buildCf

Builds, uploads and deploy a Cloudformation based on options passed from the commander library

buildCf(options: object, cmd: string): undefined
Parameters
options (object) Options passed by the commander library
cmd (string) the argument selected in the CLI, e.g. deploy, update, etc.
Returns
undefined:

buildLambda

Builds and uploads a lambda function based on the options passed by the commander

buildLambda(options: object, cmd: string): undefined
Parameters
options (object) Options passed by the commander library
cmd (string) the argument selected in the CLI, e.g. lambda name
Returns
undefined:

Kes

The main Kes class. This class is used in the command module to create the CLI interface for kes. This class can be extended in order to override and modify the behavior of kes cli.

new Kes(config: Object)
Parameters
config (Object) an instance of the Config class (config.js)
Example
const { Kes, Config } = require('kes');

const options = { stack: 'myStack' };
const config = new Config(options);
const kes = new Kes(config);

// create a new stack
kes.deployStack()
 .then(() => describeCF())
 .then(() => updateSingleLambda('myLambda'))
 .catch(e => console.log(e));
Instance Members
describeStack(stackName)
updateSingleLambda(name)
compileCF()
uploadToS3(bucket, key, body)
uploadCF()
waitFor(wait)
cloudFormation()
validateTemplate()
describeCF()
deleteCF()
opsStack()
upsertStack()
deployStack()
createStack()
updateStack()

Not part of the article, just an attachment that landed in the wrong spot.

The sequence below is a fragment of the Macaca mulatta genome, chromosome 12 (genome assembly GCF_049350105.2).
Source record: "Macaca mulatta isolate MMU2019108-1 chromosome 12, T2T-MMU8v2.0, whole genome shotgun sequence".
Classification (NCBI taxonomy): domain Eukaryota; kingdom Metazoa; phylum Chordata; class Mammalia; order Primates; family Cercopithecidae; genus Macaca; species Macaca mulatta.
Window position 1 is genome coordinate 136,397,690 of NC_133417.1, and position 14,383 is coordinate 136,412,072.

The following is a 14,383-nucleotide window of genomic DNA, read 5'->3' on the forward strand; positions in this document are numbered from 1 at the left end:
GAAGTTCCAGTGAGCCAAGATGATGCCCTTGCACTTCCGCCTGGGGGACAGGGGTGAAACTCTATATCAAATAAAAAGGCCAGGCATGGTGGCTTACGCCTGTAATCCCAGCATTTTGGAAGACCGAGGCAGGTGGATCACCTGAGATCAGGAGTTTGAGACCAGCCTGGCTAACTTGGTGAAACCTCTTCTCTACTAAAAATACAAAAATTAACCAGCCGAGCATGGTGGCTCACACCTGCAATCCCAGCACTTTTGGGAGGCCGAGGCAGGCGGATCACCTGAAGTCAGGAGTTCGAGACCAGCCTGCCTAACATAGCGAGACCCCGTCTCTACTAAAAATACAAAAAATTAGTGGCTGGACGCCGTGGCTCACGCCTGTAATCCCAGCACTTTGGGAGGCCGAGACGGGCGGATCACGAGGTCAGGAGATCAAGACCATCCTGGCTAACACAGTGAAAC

deleteStack()

Config

This class handles reading and parsing configuration files. It primarily reads config.yml and .env files

new Config(options: Object, stack: String, deployment: String, configFile: String, envFile: String)
Parameters
options (Object) a js object that includes required options.
Name Description
options.stack String? the stack name
options.deployment String (default null) the deployment name
options.region String (default 'us-east-1') the aws region
options.profile String (default null) the profile name
options.kesFolder String (default '.kes') the path to the kes folder
options.configFile String (default 'config.yml') the path to the config.yml
options.envFile String (default '.env') the path to the .env file
options.cfFile String (default 'cloudformation.template.yml') the path to the CF template
stack (String) Stack name
deployment (String) Deployment name
configFile (String) path to the config.yml file
envFile (String) path to the .env file (optional)
Example
const config = new Config('mystack', 'dev', '.kes/config.yml', '.kes/.env');
Instance Members
parse()
flatten()

zip

Zips a list of files or directories

zip(zipFile: string, srcList: array, dstPath: type): Promise
Parameters
zipFile (string) filename and path where the zip file is stored
srcList (array) array of files and directories paths
dstPath (type) for directories whether to put the directories at root of the zip file or relative to your path on the local machine